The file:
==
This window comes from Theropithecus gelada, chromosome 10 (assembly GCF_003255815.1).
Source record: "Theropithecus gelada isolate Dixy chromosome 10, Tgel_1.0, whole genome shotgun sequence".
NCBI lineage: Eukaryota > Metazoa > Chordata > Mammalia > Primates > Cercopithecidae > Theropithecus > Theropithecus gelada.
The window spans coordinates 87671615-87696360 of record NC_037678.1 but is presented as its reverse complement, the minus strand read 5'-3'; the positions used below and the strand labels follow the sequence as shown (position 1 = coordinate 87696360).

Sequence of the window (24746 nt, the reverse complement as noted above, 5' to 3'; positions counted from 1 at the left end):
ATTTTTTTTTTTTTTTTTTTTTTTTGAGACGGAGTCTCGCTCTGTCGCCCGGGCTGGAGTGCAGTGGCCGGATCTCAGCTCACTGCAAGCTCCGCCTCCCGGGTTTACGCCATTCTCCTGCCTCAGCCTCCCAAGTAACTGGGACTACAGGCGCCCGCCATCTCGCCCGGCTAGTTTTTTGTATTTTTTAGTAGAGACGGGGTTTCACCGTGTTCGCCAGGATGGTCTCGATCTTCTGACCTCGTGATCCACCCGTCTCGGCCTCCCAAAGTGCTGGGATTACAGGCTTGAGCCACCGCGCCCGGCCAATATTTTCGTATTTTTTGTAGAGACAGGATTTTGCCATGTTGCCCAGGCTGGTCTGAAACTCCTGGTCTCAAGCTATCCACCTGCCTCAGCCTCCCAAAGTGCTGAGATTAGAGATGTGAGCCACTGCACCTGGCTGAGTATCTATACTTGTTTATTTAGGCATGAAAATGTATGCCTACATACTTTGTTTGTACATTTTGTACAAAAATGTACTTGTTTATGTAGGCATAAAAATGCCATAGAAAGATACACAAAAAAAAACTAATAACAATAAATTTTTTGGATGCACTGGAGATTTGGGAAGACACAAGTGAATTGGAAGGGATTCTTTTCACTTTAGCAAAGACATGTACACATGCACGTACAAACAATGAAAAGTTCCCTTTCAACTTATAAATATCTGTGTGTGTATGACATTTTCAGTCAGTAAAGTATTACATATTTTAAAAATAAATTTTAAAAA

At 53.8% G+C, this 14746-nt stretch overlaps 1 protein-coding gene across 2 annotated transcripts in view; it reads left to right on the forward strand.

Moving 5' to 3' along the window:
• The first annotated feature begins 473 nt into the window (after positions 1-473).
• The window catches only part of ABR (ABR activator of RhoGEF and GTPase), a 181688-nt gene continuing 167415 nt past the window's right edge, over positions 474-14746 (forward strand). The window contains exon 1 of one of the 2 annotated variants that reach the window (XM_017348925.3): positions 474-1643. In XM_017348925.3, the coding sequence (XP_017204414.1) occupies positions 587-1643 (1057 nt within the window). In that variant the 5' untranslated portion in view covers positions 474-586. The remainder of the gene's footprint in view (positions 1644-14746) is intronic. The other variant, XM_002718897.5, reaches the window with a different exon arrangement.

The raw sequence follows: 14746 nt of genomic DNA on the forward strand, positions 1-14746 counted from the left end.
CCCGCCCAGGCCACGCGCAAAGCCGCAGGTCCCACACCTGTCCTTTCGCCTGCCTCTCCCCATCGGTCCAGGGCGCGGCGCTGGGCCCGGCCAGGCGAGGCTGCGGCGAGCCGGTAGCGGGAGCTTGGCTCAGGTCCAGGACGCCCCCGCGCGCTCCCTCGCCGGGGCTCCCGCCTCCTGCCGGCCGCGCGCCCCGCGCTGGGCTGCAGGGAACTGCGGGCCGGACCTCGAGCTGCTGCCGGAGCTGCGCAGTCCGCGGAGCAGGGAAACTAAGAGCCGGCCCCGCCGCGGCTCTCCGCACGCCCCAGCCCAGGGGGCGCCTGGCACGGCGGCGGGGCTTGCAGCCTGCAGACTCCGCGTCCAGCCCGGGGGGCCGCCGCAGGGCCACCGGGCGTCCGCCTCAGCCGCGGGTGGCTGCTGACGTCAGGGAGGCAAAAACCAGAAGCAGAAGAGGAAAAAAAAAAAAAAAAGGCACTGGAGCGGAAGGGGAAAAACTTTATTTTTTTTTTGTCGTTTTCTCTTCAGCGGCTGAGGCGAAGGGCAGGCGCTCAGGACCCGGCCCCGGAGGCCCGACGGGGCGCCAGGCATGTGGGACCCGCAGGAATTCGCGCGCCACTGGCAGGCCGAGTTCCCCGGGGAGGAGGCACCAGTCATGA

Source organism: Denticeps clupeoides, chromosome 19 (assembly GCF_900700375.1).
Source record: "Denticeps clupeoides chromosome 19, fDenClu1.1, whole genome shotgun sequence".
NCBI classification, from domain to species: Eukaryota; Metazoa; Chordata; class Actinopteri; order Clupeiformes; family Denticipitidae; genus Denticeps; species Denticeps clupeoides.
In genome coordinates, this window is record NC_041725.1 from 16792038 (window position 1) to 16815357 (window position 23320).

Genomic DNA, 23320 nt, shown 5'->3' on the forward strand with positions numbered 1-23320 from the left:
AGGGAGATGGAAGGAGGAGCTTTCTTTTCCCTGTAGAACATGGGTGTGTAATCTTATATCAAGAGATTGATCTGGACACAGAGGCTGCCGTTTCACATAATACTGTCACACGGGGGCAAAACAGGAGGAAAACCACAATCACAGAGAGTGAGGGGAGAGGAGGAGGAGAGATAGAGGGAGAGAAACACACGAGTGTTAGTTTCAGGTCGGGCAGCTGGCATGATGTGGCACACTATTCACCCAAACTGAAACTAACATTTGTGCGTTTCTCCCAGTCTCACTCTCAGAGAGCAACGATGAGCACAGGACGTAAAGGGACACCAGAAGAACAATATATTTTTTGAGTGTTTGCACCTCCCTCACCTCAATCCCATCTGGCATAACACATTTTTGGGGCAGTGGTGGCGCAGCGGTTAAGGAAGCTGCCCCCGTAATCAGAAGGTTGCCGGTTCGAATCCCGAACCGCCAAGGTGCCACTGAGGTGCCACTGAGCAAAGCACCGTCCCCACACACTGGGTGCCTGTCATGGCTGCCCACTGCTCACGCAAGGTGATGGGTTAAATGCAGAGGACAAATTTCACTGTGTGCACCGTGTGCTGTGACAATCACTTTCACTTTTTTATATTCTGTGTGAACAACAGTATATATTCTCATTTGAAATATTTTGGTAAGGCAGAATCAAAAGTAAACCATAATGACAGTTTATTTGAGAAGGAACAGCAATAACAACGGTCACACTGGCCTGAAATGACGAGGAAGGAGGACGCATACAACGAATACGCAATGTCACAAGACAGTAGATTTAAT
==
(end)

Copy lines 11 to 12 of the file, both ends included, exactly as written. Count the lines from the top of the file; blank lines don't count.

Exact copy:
The raw sequence follows: 14746 nt of genomic DNA on the forward strand, positions 1-14746 counted from the left end.
CCCGCCCAGGCCACGCGCAAAGCCGCAGGTCCCACACCTGTCCTTTCGCCTGCCTCTCCCCATCGGTCCAGGGCGCGGCGCTGGGCCCGGCCAGGCGAGGCTGCGGCGAGCCGGTAGCGGGAGCTTGGCTCAGGTCCAGGACGCCCCCGCGCGCTCCCTCGCCGGGGCTCCCGCCTCCTGCCGGCCGCGCGCCCCGCGCTGGGCTGCAGGGAACTGCGGGCCGGACCTCGAGCTGCTGCCGGAGCTGCGCAGTCCGCGGAGCAGGGAAACTAAGAGCCGGCCCCGCCGCGGCTCTCCGCACGCCCCAGCCCAGGGGGCGCCTGGCACGGCGGCGGGGCTTGCAGCCTGCAGACTCCGCGTCCAGCCCGGGGGGCCGCCGCAGGGCCACCGGGCGTCCGCCTCAGCCGCGGGTGGCTGCTGACGTCAGGGAGGCAAAAACCAGAAGCAGAAGAGGAAAAAAAAAAAAAAAAGGCACTGGAGCGGAAGGGGAAAAACTTTATTTTTTTTTTGTCGTTTTCTCTTCAGCGGCTGAGGCGAAGGGCAGGCGCTCAGGACCCGGCCCCGGAGGCCCGACGGGGCGCCAGGCATGTGGGACCCGCAGGAATTCGCGCGCCACTGGCAGGCCGAGTTCCCCGGGGAGGAGGCACCAGTCATGA